Hans van Wees. Ships and Silver, Taxes and Tribute: A Fiscal History of Archaic Athens. London: I. B. Tauris, 2013. 240 pp. $90.00 (cloth), ISBN 978-1-78076-686-7.
Reviewed by Nikolaus Overtoom (Louisiana State University)
Published on H-War (January, 2015)
Commissioned by Margaret Sankey
Institutional Power and Public Finance in Archaic Athens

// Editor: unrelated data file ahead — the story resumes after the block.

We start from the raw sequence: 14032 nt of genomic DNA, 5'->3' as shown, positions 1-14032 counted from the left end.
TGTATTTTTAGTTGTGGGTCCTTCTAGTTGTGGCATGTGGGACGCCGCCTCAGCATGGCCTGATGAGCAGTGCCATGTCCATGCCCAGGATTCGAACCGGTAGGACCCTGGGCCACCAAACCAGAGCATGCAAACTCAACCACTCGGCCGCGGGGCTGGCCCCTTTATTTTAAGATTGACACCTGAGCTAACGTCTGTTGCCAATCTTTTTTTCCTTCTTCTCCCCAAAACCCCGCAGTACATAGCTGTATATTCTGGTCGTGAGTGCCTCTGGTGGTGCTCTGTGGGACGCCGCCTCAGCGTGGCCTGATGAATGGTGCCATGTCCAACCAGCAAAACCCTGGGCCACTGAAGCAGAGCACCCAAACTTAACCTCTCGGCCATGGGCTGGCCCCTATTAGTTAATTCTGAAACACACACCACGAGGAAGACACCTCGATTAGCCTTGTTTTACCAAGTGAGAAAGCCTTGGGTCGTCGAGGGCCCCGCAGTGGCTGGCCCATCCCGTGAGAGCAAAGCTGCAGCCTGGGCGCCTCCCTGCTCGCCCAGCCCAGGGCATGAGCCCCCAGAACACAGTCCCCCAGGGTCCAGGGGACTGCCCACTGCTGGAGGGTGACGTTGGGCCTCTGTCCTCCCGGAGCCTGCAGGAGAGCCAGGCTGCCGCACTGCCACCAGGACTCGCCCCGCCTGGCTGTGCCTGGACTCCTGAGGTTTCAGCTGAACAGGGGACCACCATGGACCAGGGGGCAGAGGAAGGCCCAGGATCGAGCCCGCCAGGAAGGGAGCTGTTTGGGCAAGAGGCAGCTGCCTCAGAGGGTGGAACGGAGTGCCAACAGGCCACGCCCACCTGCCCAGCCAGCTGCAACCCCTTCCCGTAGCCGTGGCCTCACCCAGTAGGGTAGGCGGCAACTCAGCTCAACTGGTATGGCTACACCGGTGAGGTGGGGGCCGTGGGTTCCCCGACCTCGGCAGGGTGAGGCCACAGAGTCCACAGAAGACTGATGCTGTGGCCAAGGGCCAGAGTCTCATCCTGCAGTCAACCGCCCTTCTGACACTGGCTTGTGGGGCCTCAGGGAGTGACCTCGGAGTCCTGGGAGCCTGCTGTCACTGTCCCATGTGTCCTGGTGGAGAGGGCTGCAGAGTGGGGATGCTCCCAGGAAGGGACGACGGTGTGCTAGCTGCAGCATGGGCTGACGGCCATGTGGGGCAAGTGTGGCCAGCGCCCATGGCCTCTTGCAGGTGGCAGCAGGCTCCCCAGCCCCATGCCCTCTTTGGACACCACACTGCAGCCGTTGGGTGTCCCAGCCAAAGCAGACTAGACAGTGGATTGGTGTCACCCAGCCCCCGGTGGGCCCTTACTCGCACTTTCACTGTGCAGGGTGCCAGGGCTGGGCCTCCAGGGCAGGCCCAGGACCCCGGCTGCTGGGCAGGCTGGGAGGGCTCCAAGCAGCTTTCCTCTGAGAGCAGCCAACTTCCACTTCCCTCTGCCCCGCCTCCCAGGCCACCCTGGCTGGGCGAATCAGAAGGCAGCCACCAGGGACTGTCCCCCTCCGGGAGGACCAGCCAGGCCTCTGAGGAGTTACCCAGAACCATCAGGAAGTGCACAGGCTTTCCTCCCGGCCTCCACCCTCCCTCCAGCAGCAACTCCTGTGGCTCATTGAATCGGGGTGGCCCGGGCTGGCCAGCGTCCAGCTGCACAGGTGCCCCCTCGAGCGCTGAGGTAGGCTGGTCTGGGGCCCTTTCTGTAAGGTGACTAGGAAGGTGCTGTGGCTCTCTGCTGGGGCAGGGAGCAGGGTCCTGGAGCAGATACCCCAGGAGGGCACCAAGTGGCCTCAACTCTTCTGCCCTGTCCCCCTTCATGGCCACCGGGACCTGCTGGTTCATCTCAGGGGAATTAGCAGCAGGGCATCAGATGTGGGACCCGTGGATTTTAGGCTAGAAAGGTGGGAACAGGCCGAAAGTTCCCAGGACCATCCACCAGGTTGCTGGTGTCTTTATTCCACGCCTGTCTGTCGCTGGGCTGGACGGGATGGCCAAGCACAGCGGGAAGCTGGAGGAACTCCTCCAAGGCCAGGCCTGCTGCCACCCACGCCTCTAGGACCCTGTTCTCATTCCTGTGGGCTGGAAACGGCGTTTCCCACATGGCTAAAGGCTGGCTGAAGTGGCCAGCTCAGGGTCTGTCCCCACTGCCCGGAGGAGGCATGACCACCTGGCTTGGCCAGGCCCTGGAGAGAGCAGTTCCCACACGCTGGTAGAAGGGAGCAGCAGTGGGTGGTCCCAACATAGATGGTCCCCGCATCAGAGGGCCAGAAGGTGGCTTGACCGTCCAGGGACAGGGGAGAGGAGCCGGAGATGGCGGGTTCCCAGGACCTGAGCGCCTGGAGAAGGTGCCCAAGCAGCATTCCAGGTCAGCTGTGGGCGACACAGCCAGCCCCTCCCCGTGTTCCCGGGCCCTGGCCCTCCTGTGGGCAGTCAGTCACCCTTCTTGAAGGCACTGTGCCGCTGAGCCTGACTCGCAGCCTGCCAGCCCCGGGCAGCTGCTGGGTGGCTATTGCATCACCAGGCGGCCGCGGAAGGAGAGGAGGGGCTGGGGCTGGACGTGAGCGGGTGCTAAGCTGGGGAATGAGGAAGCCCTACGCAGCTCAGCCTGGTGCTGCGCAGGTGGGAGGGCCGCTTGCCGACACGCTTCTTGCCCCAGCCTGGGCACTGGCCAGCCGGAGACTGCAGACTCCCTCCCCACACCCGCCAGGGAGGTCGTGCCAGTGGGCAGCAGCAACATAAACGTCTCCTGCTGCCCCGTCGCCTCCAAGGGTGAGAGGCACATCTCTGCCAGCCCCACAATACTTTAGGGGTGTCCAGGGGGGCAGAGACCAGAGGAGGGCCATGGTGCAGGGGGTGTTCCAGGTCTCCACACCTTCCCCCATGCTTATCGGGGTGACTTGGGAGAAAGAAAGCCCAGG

Hans van Wees’s Ships and Silver, Taxes and Tribute: A Fiscal History of Archaic Athens argues that the financial and institutional advances associated with classical Athens were developments of the archaic period. The book charts the rise of institutional power in archaic Athens with a focus on public finance. Van Wees is at odds with many of the generally accepted historiographical traditions of the fiscal history of Athens. His revisionist history uses, as Paul Millett calls it, “new fiscal history.” Van Wees reconsiders literary evidence from authors, such as Homer, Herodotus, Thucydides, and Aristotle, and supplements them with archaeological evidence. He concludes that the accounts of later authors either were biased toward making classical Athens seem more spectacular by overlooking the archaic period or were anachronistic. The scope of the work roughly ranges from the reforms of Solon in 594 BCE to the transfer of the war chest of the Delian League to Athens in 454 BCE. In seven chapters, he discusses the obstacles in studying archaic Greece, the background to public finance in archaic Greece, Athenian financial institutions, public spending, public revenue, and the media of public finance. A brief concluding chapter, a short appendix on Persian naval expansion, a sizable bibliography, and a helpful select index of passages accompany the work. Van Wees is Grote Professor of Ancient History at University College London and is the author of several works on ancient Greece.